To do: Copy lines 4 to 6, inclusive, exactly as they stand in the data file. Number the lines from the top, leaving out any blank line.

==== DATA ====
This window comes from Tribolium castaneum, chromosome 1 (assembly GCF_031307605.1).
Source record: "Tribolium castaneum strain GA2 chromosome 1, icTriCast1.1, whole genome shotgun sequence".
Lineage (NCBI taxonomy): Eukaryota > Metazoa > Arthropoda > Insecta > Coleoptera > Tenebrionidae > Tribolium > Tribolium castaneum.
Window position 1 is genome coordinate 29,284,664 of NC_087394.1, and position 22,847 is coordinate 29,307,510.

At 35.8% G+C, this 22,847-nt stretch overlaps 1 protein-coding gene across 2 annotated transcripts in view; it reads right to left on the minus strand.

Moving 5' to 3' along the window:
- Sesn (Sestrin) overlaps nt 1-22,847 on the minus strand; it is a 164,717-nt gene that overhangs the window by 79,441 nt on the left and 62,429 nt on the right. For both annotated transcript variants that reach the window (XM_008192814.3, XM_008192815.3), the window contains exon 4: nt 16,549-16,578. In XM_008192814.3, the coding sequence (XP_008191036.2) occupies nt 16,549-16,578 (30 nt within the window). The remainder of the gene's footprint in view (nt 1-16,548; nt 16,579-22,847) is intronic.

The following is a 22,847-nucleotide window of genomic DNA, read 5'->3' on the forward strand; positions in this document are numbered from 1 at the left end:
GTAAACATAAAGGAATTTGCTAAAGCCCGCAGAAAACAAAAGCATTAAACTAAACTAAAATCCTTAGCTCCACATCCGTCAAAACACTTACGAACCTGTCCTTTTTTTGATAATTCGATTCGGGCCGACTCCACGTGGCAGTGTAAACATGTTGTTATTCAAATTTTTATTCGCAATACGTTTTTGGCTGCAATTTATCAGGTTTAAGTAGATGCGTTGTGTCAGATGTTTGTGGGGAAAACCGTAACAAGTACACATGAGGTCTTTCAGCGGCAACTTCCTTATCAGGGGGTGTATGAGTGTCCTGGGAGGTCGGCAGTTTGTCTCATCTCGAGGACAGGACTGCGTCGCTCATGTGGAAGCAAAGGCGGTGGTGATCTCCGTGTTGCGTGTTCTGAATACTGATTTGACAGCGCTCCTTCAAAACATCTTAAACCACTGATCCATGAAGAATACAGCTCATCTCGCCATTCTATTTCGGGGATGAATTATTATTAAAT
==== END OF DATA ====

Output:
Window position 1 is genome coordinate 29,284,664 of NC_087394.1, and position 22,847 is coordinate 29,307,510.

At 35.8% G+C, this 22,847-nt stretch overlaps 1 protein-coding gene across 2 annotated transcripts in view; it reads right to left on the minus strand.

Moving 5' to 3' along the window: